Have a trip planned to Spain? Aer Lingus has some of the best air fares from the United States to Europe! If you plan your flights just right, you can turn an extended layover into a short visit to Dublin. This gives you just enough time to get a flavor for Ireland — and guarantee you will want to return again for a longer stay.
I am one of those people who hates to talk on the phone — I prefer doing everything via internet. I like to see all the options in front of me and then select the best one for me. I use Google Flights to compare prices and flight times among different airlines. I find a great price via both Aer Lingus and United. But most U.S. airlines now treat passengers as if we are a bother, and they are doing us a favor just to let us fly with them. I blame most of this on The Patriot Act, and immigration fear-mongering. So if I have a choice, I avoid domestic carriers. But to book with Aer Lingus I must call the airline. I am so glad that I did.
The friendly Aer Lingus representative found an even better deal than I did! Instead of the $1416 per passenger price posted for United she booked the flights separately on Aer Lingus for nearly half of that! We got 2 tickets for $1406. It certainly pays to talk to the airlines!
Booking a Hotel Room
There is nothing better than getting suggestions from a local. Catalonian Eva Bertran, of Gloria Ferrer Caves & Vineyards recommended a great hotel in Barcelona using booking.com I asked our wine journalist friend Matthew Nugent (@Winechat) for suggestions in Dublin for a clean, reasonably priced hotel close to public transportation and walking distance from a few pubs. Of the three or four he suggested, two had availability for the days we needed. We chose Jury’s Inn Dublin Parnell Street. It is a few blocks north of the River Liffey on Parnell Street and Moore Plaza — just west of Upper O’Connell Street and across from the Kingfisher Restaurant and Townhouse. The staff is courteous, the rooms neat and clean, and they even let us check in at 6:00 a.m. when we arrived! The beds are indeed soft, as advertised. Take bus 747 Airlink Express from Dublin Airport to the Cathal Brugha Street stop. It’s 7 euros one way and 12 euros round trip. Buy a ticket via machine before you stand at the stop to wait for the bus. Book Jury’s Inn Parnell directly for the best rates.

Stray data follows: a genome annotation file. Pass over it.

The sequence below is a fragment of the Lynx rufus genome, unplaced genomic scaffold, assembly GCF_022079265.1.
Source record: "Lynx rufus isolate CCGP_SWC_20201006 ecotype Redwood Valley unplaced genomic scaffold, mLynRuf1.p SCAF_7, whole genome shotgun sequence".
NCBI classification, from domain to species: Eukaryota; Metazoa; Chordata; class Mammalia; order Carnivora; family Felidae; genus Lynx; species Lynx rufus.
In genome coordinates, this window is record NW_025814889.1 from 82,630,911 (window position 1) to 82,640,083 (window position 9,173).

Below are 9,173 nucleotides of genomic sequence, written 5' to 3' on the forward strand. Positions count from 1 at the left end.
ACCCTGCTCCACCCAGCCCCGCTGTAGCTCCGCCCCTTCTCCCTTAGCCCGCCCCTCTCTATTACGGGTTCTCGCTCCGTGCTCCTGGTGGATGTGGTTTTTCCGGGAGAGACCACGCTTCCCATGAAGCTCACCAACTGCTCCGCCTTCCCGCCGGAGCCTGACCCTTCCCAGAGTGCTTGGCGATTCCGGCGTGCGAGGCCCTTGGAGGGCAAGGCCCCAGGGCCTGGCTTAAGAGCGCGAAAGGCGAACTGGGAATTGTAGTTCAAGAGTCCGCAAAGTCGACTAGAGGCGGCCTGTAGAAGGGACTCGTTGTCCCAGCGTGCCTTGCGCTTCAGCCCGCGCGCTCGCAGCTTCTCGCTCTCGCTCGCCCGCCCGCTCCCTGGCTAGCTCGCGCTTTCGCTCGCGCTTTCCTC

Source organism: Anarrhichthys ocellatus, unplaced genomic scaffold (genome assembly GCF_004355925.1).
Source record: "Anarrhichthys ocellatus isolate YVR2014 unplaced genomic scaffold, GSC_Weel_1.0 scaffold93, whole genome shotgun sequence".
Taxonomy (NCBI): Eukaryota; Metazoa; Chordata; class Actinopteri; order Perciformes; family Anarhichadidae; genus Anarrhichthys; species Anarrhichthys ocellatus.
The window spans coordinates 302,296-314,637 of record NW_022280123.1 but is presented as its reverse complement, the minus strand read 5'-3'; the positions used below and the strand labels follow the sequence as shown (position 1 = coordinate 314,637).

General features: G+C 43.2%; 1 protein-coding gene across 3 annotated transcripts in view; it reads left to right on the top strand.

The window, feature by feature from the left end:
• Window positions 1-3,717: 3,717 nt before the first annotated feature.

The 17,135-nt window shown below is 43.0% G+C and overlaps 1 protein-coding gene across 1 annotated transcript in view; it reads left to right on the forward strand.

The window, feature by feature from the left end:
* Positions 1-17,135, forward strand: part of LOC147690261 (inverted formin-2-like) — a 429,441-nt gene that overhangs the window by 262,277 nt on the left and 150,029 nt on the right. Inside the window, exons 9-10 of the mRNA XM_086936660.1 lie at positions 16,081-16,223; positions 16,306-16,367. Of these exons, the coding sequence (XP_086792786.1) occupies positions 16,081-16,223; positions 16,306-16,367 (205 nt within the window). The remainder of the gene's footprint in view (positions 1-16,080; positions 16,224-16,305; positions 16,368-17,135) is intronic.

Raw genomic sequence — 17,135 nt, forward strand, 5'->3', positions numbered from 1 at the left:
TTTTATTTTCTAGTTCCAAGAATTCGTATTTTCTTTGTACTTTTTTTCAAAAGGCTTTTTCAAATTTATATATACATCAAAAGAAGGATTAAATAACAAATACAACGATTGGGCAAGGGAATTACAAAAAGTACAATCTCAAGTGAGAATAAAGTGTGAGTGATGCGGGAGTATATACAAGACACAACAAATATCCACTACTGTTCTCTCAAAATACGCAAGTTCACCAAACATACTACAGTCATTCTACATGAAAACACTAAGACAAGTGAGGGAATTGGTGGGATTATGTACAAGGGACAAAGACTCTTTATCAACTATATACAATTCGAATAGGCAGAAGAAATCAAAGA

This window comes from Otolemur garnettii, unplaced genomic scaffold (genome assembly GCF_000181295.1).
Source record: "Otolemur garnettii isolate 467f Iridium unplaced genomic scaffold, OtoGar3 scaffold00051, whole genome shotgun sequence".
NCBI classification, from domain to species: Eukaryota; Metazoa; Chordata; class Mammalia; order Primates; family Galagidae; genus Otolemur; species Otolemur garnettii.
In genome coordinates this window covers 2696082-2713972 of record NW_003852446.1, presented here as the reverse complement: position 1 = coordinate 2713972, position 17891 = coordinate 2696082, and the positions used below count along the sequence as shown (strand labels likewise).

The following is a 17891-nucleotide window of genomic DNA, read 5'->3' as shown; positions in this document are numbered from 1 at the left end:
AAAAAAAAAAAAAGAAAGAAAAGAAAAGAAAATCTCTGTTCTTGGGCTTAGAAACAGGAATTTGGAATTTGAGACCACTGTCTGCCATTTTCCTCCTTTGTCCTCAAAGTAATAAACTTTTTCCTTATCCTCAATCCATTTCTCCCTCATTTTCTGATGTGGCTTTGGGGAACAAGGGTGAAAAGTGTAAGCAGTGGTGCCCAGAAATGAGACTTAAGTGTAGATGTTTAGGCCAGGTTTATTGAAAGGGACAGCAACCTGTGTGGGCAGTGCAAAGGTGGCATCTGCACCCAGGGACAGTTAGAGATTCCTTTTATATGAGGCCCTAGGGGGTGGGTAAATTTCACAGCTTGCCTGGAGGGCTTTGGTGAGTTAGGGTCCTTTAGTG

Getting Around Dublin
Dublin is a very walk-able city. But if you’re there for only a short time, you will probably want to use public transport to get between sites and attractions. The best value is the 3-day DoDublin pass which gives you unlimited Dublin bus travel for 72 hours. It includes a Hop on Hop off Tour which takes you to many of Dublin’s top attractions including Trinity College and the Book of Kells, the Guinness Storehouse, Dublin Zoo, Kilmainham Gaol, Epic The Irish Emigration Museum, The Irish Rock and Roll Museum Experience, the Jeanie Johnston, Teeling Whiskey Distillery and Marsh’s Library beside St. Patrick’s Cathedral. Also included is a free walking tour with Dublin Historian Pat Liddy (worth 10 euros) and free entry into the Little Museum of Dublin (Worth 10 euros) as well as a walking map, and discounts at some of the attractions on the route.
Our friend Matthew served as our tour guide for part of our visit and helped us set up a Dublin Media Pass from The International Publicity Department Fáilte Ireland. Here are a few highlights from our two days in Dublin:
If you stay at Jury’s Inn Parnell Street just walk across the street to The Kingfisher for a breakfast, and order The Full Irish — two Pork sausages, a rasher (thin like country ham but called Bacon) an Egg as you like, grilled mushrooms, baked beans, Kelly’s Black & White pudding, rosemary diced potatoes and toast. I love the White Pudding, which is pork meat and fat, suet, bread and oatmeal formed into a half-dollar sized thick sausage patty. The Black pudding is basically the same with blood in the sausage as well. It’s an acquired taste. This was Joe’s picture of his breakfast. All that is just €8.50 and should keep you full until afternoon tea, or a stop in the pub. All breakfast dishes are served with filter coffee or pot of tea.